After proper orientation, cortical bone thickness and buccal shelf bone width were surveyed at 3 sites on each side: buccal to the distobuccal cusp of the mandibular first molar (6D), and buccal to the mesiobuccal (7M) and distobuccal (7D) cusps of the mandibular second molar. Cortical bone thickness was defined as the dimension of the cortical bone measured from the midpoint of the osseous ledge buccal to the mandibular first and second molars (buccal shelf), parallel to the contour of the buccal root surfaces of the first or second molar ( Fig 1 ).
Buccal shelf bone width was defined as the total amount of bone available in the buccolingual direction from the most buccal point of the alveolar bone to the root of the mandibular molars at 4 and 8 mm from the cementoenamel junction (CEJ), parallel to the occlusal plane. Again, measurements were taken at the same 3 sites: buccal to the distobuccal cusp of the mandibular first molar (6D4, 6D8), buccal to the mesiobuccal cusp of the mandibular second molar (7M4, 7M8), and buccal to the distobuccal cusp of the mandibular second molar (7D4, 7D8) ( Fig 2 ).
The inferior alveolar nerve canal was digitally traced using a tool in the software ( Fig 3 ). Stereolithographic models of the patients were superimposed on the CBCT volumes to virtually create an outline of the soft tissues ( Fig 4 ). Miniscrews (1.6 mm diameter × 10 mm shank length) were then virtually placed at the designated sites. Based on the recommendations of Chang et al, the insertion was initiated (purchase point) at the mucogingival junction as identified on the stereolithographic model. The insertion took place perpendicular to the occlusal plane and was considered complete with the screw head 5 mm above the level of the soft tissue ( Fig 5 ). The insertion depth of the miniscrew and the relationship to the digitally traced inferior alveolar nerve were also assessed at the 3 sites (D6, M7, D7) ( Fig 6 ).
Software (version 17.0; SPSS, Chicago, Ill) was used for all statistical analyses, and significance levels for all tests were set at P ≤0.05. An a priori power calculation suggested that a minimum sample size of 24 participants would be required. Preliminary data analysis suggested a normal frequency distribution (Shapiro-Wilk test). Reliability of the measurement method was assessed by repeating all measurements twice, 2 months apart on 10 slices of 10 CBCTs each. Intraclass correlation showed good reliability ( r = 0.9). A paired Student t test was used for additional preliminary data analysis to test for differences between the left and right sides. No statistically significant differences were found, so the data were pooled. Analysis of variance was used to evaluate the influence of the site and measurement level on cortical bone thickness, buccal shelf bone width, amount of implant-bone engagement, and distance from the implant tip to the inferior alveolar nerve, with the Tukey post hoc test evaluating further intereactions of the different variables.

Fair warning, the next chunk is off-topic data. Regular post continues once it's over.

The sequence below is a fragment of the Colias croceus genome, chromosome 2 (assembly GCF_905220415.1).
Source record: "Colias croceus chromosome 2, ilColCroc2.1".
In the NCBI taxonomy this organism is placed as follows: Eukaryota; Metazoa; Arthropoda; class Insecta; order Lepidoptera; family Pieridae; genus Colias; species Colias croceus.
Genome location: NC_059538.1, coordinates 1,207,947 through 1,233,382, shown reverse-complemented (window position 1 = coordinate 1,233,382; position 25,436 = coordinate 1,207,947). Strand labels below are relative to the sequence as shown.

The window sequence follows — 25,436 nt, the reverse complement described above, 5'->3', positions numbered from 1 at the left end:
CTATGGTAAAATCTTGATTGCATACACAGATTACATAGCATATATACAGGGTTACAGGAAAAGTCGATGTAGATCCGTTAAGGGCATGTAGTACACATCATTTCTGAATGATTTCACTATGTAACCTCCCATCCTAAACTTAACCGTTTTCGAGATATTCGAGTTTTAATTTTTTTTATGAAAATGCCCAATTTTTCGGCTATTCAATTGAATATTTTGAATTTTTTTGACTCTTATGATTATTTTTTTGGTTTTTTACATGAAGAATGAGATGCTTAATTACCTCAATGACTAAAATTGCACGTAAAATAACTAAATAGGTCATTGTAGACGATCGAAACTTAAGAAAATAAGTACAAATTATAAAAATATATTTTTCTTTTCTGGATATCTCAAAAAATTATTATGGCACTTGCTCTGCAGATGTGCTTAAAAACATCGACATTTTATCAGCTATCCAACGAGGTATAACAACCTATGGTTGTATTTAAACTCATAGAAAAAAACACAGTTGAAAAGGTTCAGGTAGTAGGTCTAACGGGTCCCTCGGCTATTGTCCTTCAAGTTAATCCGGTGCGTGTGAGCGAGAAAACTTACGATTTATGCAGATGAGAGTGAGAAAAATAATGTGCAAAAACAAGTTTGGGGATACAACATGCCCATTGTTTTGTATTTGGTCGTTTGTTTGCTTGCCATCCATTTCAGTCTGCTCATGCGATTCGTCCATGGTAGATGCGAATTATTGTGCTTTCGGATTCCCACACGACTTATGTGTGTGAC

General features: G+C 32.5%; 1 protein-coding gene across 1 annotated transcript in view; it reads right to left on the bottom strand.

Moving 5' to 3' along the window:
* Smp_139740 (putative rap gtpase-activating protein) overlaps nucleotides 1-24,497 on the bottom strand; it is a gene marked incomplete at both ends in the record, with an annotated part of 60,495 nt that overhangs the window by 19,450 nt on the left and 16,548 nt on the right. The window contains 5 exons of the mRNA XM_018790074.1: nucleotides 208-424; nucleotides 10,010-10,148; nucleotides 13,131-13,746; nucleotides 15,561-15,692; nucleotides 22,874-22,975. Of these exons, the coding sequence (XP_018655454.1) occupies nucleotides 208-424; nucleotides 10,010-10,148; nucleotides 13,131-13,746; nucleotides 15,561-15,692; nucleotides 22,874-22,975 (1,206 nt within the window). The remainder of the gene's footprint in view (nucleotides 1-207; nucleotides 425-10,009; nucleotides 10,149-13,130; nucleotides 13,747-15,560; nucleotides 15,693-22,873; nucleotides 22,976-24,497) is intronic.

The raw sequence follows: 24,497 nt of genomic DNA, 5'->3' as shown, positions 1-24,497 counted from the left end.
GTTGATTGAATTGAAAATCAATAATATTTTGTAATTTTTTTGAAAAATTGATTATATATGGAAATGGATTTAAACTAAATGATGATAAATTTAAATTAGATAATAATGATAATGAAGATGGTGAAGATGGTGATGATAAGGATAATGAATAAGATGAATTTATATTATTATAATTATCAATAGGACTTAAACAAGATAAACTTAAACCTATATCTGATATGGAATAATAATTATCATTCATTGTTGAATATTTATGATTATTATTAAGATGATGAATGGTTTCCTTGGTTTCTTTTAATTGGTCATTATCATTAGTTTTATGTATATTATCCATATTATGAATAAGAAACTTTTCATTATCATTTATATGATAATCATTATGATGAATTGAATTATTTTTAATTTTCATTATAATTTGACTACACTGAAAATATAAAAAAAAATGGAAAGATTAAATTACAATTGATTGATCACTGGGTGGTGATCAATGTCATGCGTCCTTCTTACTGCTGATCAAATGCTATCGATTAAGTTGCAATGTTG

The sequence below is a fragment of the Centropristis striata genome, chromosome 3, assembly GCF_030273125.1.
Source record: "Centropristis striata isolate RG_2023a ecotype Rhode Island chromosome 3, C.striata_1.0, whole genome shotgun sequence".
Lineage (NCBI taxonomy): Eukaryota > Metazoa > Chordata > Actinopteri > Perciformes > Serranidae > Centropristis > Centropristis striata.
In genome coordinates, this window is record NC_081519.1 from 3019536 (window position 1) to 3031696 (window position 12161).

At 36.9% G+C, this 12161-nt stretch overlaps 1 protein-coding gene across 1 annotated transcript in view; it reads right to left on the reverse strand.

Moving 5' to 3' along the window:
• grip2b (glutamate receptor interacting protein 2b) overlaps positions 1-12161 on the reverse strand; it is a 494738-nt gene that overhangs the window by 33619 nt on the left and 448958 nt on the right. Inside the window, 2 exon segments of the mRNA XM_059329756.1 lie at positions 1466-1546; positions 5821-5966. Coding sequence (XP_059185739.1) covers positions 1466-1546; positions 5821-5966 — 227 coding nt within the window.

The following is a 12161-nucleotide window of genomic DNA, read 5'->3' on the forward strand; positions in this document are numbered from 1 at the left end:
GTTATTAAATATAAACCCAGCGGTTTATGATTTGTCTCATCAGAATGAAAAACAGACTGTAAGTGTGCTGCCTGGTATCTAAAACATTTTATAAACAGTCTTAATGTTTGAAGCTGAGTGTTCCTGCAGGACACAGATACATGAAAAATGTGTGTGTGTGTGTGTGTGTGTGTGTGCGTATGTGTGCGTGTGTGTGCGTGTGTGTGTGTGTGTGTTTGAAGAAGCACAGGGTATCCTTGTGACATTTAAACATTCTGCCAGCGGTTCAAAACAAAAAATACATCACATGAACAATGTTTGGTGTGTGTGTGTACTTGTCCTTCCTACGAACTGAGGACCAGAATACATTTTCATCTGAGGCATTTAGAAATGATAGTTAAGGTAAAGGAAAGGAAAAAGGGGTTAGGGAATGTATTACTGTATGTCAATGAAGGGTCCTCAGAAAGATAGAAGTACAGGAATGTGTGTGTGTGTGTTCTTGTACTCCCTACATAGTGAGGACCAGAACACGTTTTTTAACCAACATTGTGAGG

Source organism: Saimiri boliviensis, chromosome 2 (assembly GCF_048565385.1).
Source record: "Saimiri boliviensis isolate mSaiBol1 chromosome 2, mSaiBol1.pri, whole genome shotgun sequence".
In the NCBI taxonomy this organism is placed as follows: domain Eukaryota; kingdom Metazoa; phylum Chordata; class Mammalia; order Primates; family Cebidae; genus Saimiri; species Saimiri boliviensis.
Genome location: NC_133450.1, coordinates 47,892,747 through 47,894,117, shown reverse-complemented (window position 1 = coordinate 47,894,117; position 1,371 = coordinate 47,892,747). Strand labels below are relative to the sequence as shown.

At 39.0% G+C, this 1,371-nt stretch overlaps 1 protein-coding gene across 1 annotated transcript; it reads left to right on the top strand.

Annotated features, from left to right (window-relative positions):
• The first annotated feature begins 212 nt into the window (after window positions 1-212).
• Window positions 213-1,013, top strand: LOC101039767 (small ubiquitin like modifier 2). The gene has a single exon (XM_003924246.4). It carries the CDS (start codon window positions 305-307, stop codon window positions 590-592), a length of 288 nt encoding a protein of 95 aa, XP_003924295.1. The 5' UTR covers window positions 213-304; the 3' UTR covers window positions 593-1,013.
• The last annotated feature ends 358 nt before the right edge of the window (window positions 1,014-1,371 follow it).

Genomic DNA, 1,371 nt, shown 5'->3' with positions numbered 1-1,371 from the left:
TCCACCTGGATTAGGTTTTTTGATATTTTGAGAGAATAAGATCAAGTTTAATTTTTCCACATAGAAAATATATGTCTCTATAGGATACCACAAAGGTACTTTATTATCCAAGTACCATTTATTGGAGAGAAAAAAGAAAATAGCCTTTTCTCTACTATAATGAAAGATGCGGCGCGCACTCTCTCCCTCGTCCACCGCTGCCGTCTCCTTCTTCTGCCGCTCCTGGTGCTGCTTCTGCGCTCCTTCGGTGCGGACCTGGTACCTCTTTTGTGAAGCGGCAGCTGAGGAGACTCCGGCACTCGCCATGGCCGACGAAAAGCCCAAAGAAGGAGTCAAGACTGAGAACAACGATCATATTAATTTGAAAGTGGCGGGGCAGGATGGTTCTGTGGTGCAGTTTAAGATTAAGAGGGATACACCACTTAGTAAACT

Buccal shelf bone width ( Table I ) was generally thinnest at the distobuccal cusp level of the mandibular first molar when measured at 4 mm from the CEJ (6D4; 3.48 ± 1.29 mm) and thickest at the distobuccal cusp of the mandibular second molar when measured at 8 mm from the CEJ (7D8; 8.13 ± 1.97 mm) ( Table I ). Multiple post hoc group comparisons showed a significant statistical difference when comparing 6D4 with all other sites. 6D8 (5.10 ± 1.35 mm) showed no significant difference compared with 7M4 (5.64 ± 1.18 mm), and 7M4 only showed a significant difference to 6D8. 7M8 (6.93 ± 1.07 mm) showed no significant difference compared with 7D4 (7.46 ± 1.21 mm), and 7D4 showed no difference compared with 7M8 and 7D8 (8.13 ± 1.97 mm), which showed a significant difference to all other sites.
|Insertion site||P value|
|Bone depth (mm)||3.48 ± 1.29||5.10 ± 1.35||5.64 ± 1.18||6.93 ± 1.07||7.46 ± 1.21||8.13 ± 1.97||0.000|
The findings of cortical bone thickness ( Table II ) showed the least thickness at 6D (2.0 ± 0.71 mm) and the most thickness at 7D (3.96 ± 0.57 mm). Multiple post hoc group comparisons showed a significant statistical difference when comparing the cortical bone thickness in the 3 sites ( Tables III and IV ). The insertion depth was found to be the least at 6D (4.98 ± 0.84 mm) and the greatest at 7D (8.40 ± 1.23 mm). The screws had the greatest proximity to the nerve at this latter site also (5.46 ± 1.63 mm). Statistical analysis showed significant main effects of both site and measurement level on buccal shelf bone width and cortical bone thickness. Also, the sites had a significant effect on the insertion depth and distance from the implant tip to the inferior alveolar nerve.
|Insertion site||P value|
|Insertion depth (mm)||4.98 ± 0.84||6.72 ± 0.98||8.40 ± 1.23||0.000|
|Distance to nerve (mm)||7.70 ± 1.10||6.30 ± 1.20||5.46 ± 1.63||0.000|
|Cortical bone thickness||2.0 ± 0.71||3.52 ± 0.54||3.96 ± 0.57||0.000|